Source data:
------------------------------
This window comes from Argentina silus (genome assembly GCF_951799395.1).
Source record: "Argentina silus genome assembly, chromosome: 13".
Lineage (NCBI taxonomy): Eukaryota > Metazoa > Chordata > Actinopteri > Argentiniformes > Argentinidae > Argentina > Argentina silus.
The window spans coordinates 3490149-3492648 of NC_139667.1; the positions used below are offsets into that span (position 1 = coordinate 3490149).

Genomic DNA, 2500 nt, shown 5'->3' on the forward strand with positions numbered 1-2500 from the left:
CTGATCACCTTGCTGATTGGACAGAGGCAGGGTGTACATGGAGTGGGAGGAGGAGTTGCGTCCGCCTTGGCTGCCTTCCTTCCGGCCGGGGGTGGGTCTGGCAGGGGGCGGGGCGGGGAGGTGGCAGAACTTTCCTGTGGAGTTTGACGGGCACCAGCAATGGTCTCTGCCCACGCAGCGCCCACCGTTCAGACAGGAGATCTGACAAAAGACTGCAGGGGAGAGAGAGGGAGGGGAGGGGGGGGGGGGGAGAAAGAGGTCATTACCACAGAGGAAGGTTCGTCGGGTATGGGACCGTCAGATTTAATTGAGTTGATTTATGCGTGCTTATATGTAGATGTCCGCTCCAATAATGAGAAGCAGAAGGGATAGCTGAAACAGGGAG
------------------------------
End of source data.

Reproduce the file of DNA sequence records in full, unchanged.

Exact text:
This window comes from Argentina silus (genome assembly GCF_951799395.1).
Source record: "Argentina silus genome assembly, chromosome: 13".
Lineage (NCBI taxonomy): Eukaryota > Metazoa > Chordata > Actinopteri > Argentiniformes > Argentinidae > Argentina > Argentina silus.
The window spans coordinates 3490149-3492648 of NC_139667.1; the positions used below are offsets into that span (position 1 = coordinate 3490149).

Genomic DNA, 2500 nt, shown 5'->3' on the forward strand with positions numbered 1-2500 from the left:
CTGATCACCTTGCTGATTGGACAGAGGCAGGGTGTACATGGAGTGGGAGGAGGAGTTGCGTCCGCCTTGGCTGCCTTCCTTCCGGCCGGGGGTGGGTCTGGCAGGGGGCGGGGCGGGGAGGTGGCAGAACTTTCCTGTGGAGTTTGACGGGCACCAGCAATGGTCTCTGCCCACGCAGCGCCCACCGTTCAGACAGGAGATCTGACAAAAGACTGCAGGGGAGAGAGAGGGAGGGGAGGGGGGGGGGGGGAGAAAGAGGTCATTACCACAGAGGAAGGTTCGTCGGGTATGGGACCGTCAGATTTAATTGAGTTGATTTATGCGTGCTTATATGTAGATGTCCGCTCCAATAATGAGAAGCAGAAGGGATAGCTGAAACAGGGAG